Tuesday, 11 January 2011

A World Without Angels – The Complete Version

As promised, here is a complete version of the story, so if you'd rather read it all through in one go, now you can!
A World Without Angels - The Complete Version

    "Night's coming. The sun's gone, no clouds. Look at the stars, out in force tonight. But you're not here anymore. No one but me." He looked out at the sky with his one good eye, a look of sorrow crossing his face, mirroring the thoughts running through his mind at that moment. "I should have got in the way, should have saved you. At least I would have lived. Probably."
    He turned where he stood, away from the view out across the sea back in to a small pile of rocks marking what seemed to be a grave. The best he could do. A tear trickled down his cheek as he knelt to the ground, touching it with reverence. He barely held back further tears as he spoke.     "Goodbye, Amy Pond."


12 Hours Earlier
    Everything was calm. All around the sea was still, the wind a gentle breeze. The storm had passed, the danger disappearing into a crack in time, forgotten. The journey out of the ship had been simplicity itself comparing to surviving amongst killers who almost defied logic.
    River stood, watching the Doctor comfort Amy, reassuring her that everything was fine now. River knew that no matter how calm things seemed there was always something that could potentially go wrong; especially if the Doctor was involved. She looked down at her wrists, trapped once more within the bonds of confinement. It could be freedom this time, she knew that. Yet, since the Angels had disappeared without a trace, would anyone know what had happened? Would they assume she had crashed the ship in an attempt to escape? Probably not, but she could never be sure.
    It was then that the plan began to formulate in her mind. He'd forgive her – he always had. And she'd wouldn't strand him here indefinitely – she couldn't; her own past depended on him. She watched in her periphery as he approached her, all the while thinking of the exact moment it had to be done.
    She glanced at him, then continued to look straight ahead. "You...me..." she raised her arms and looked to him, "handcuffs...must it always end this way?" She smiled playfully at him, noticing the smile on his own face.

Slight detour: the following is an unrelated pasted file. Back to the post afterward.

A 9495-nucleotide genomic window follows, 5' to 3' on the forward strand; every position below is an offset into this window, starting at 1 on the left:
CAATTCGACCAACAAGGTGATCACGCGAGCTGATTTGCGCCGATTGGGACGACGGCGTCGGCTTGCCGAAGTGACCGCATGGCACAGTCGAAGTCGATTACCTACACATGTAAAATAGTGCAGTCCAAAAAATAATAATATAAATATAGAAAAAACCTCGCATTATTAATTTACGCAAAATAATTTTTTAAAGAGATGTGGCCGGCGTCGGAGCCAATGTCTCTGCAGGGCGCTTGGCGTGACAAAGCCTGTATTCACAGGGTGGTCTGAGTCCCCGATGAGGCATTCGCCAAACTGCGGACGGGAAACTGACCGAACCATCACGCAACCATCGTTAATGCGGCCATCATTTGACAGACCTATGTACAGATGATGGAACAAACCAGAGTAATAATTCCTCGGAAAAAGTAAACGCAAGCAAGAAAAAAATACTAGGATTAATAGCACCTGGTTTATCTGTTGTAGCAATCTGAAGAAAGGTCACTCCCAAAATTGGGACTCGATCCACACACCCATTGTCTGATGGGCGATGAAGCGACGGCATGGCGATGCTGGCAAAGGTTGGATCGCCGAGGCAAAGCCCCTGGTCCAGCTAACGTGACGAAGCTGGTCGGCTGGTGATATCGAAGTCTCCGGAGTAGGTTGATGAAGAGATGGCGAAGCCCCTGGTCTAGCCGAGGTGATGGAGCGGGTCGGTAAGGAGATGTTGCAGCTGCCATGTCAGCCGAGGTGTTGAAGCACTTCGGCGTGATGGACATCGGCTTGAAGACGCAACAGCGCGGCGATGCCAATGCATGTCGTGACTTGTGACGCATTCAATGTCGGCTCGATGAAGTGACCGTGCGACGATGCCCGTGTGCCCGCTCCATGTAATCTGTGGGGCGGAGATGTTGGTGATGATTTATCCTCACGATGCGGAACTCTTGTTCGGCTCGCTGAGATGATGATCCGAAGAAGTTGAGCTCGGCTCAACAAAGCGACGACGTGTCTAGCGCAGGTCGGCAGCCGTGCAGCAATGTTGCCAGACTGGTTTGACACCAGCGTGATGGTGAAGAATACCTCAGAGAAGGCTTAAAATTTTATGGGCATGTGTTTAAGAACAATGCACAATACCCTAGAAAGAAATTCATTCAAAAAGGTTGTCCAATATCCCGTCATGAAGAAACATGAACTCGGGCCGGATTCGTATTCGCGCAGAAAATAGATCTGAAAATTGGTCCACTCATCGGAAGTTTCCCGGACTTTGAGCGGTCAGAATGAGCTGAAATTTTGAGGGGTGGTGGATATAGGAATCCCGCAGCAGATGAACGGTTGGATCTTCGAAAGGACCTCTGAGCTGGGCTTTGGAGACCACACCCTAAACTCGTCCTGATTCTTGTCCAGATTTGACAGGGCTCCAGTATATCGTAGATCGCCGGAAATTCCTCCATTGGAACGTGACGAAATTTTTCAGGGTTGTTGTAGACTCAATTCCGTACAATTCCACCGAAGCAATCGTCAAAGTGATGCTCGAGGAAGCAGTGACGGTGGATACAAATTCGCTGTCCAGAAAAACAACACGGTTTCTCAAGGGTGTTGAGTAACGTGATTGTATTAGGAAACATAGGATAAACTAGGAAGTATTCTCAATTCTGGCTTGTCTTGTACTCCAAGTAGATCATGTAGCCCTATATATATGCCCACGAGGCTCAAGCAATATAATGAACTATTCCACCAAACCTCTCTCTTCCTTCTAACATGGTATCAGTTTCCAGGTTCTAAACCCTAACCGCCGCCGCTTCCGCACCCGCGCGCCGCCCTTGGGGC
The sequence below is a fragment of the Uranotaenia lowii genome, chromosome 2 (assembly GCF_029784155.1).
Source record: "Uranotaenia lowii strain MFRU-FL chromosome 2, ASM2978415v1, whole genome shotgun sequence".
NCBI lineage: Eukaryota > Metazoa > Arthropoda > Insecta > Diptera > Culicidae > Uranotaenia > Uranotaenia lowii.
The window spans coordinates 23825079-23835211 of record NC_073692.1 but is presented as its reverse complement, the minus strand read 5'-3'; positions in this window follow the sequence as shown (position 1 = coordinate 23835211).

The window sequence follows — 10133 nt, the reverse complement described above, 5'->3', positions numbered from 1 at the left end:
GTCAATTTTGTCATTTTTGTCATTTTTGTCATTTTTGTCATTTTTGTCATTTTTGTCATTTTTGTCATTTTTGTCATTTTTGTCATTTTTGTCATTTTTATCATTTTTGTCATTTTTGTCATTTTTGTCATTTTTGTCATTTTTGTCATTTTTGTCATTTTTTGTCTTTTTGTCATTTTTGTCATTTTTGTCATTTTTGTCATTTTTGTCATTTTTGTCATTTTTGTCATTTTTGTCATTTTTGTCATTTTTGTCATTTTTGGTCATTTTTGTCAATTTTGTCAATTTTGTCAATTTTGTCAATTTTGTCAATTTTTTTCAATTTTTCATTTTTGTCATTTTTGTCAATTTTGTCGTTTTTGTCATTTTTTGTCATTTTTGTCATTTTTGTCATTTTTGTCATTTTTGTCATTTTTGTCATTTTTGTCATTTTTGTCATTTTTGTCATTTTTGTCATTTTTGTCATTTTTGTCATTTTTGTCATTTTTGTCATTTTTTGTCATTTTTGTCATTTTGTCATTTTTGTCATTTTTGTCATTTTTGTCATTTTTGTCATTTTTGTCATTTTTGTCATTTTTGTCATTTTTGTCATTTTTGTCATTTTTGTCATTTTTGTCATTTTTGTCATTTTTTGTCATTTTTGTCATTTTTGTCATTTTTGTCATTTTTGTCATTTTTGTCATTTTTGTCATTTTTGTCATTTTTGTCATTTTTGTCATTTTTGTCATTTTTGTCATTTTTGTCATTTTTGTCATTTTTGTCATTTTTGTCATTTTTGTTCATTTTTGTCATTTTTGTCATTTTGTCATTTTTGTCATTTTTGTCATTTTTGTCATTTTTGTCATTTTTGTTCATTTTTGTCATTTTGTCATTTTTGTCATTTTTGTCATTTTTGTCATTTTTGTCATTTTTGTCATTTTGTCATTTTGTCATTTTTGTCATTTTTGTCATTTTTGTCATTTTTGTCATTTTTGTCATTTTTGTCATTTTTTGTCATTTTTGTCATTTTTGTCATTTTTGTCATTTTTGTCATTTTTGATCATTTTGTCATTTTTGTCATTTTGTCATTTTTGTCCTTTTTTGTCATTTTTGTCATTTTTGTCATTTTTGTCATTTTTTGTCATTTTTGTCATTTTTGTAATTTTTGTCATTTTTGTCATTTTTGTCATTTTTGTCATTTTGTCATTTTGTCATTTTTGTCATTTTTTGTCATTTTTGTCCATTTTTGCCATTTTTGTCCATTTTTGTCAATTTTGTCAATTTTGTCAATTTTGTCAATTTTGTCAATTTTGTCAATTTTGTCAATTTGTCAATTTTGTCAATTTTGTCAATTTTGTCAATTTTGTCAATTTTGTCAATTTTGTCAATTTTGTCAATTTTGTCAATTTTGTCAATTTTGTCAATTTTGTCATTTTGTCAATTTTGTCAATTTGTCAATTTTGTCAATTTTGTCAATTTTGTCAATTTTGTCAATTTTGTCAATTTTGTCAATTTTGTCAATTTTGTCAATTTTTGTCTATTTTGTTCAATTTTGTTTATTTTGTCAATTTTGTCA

He leaned in. "What now?" He moved in front of River, his back to her momentarily.
    "Prison ship's in orbit. They'll beam me up any second. Which is why I've got to do this now." She reached forward, hands still bound, and plucked the sonic screwdriver from his pocket. Before he could object, she deftly released the catches on the handcuffs, placed them on the Doctor, and watched as he and the guard assigned to escort her were teleported away.   
    As he disappeared, she couldn't tell if it was a look of annoyance or amusement on his face. "Sorry sweetie, but I'll be back before you know it. And so will you."
    Whether he heard or not she wasn't sure, but the Doctor's departing cry of "Amy!" immediately alerted his companion to the situation.
    River was already running, Amy trying her best to keep up but falling behind. The situation on the Byzantium had drained her both mentally and physically, and she had little energy left. She watched helplessly as the older woman reached the TARDIS, clicking her fingers to open the doors.
    "River, wait! What are you doing?"
    River turned in the doorway. "Don't worry. Everything will be fine. At the moment there's something very wrong with the Doctor's timeline, and since I know he won't do anything about it, I have to."
    Amy was about to respond, but didn't get a chance before River continued. "And before you say you'll come, I can't let you. I can't tell you either, but you'll have to trust me." Amy watched as River closed the door and the TARDIS dematerialised soundlessly.
    "What choice have I got?" she said to herself, the solitary figure on the now deserted beach.


    The Doctor whirled around, dizzied by the effects of the teleportation device. "No, no, no, no, no, NO! Where am I, who are you and where is Amy? And River? And...and...." He tapped the side of his head, thinking. "It'll come to me, give it a minute. The old synapses tend to get a bit scrambled when...my TARDIS! See, told you it'd come to me. The old synapses tend to..." He paused. "Did I just say that?"